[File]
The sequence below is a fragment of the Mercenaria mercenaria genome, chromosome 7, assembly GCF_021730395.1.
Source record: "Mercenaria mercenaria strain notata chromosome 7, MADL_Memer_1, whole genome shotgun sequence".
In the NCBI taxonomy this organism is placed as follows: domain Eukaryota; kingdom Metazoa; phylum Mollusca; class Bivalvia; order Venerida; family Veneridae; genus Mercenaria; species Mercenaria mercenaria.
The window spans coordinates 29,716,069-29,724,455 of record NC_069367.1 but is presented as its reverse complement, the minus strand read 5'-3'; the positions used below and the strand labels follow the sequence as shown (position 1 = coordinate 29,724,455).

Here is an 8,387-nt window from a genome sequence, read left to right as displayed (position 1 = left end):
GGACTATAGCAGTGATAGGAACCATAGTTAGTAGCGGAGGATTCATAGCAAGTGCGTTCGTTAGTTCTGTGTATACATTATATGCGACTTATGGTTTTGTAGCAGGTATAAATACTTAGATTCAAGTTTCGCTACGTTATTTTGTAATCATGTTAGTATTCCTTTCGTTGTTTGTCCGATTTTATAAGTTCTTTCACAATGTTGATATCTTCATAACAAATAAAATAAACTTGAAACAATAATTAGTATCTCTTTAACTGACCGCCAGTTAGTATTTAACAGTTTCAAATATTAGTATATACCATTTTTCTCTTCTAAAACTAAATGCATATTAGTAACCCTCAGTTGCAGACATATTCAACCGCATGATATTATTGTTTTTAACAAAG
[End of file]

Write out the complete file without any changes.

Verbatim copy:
The sequence below is a fragment of the Mercenaria mercenaria genome, chromosome 7, assembly GCF_021730395.1.
Source record: "Mercenaria mercenaria strain notata chromosome 7, MADL_Memer_1, whole genome shotgun sequence".
In the NCBI taxonomy this organism is placed as follows: domain Eukaryota; kingdom Metazoa; phylum Mollusca; class Bivalvia; order Venerida; family Veneridae; genus Mercenaria; species Mercenaria mercenaria.
The window spans coordinates 29,716,069-29,724,455 of record NC_069367.1 but is presented as its reverse complement, the minus strand read 5'-3'; the positions used below and the strand labels follow the sequence as shown (position 1 = coordinate 29,724,455).

Here is an 8,387-nt window from a genome sequence, read left to right as displayed (position 1 = left end):
GGACTATAGCAGTGATAGGAACCATAGTTAGTAGCGGAGGATTCATAGCAAGTGCGTTCGTTAGTTCTGTGTATACATTATATGCGACTTATGGTTTTGTAGCAGGTATAAATACTTAGATTCAAGTTTCGCTACGTTATTTTGTAATCATGTTAGTATTCCTTTCGTTGTTTGTCCGATTTTATAAGTTCTTTCACAATGTTGATATCTTCATAACAAATAAAATAAACTTGAAACAATAATTAGTATCTCTTTAACTGACCGCCAGTTAGTATTTAACAGTTTCAAATATTAGTATATACCATTTTTCTCTTCTAAAACTAAATGCATATTAGTAACCCTCAGTTGCAGACATATTCAACCGCATGATATTATTGTTTTTAACAAAG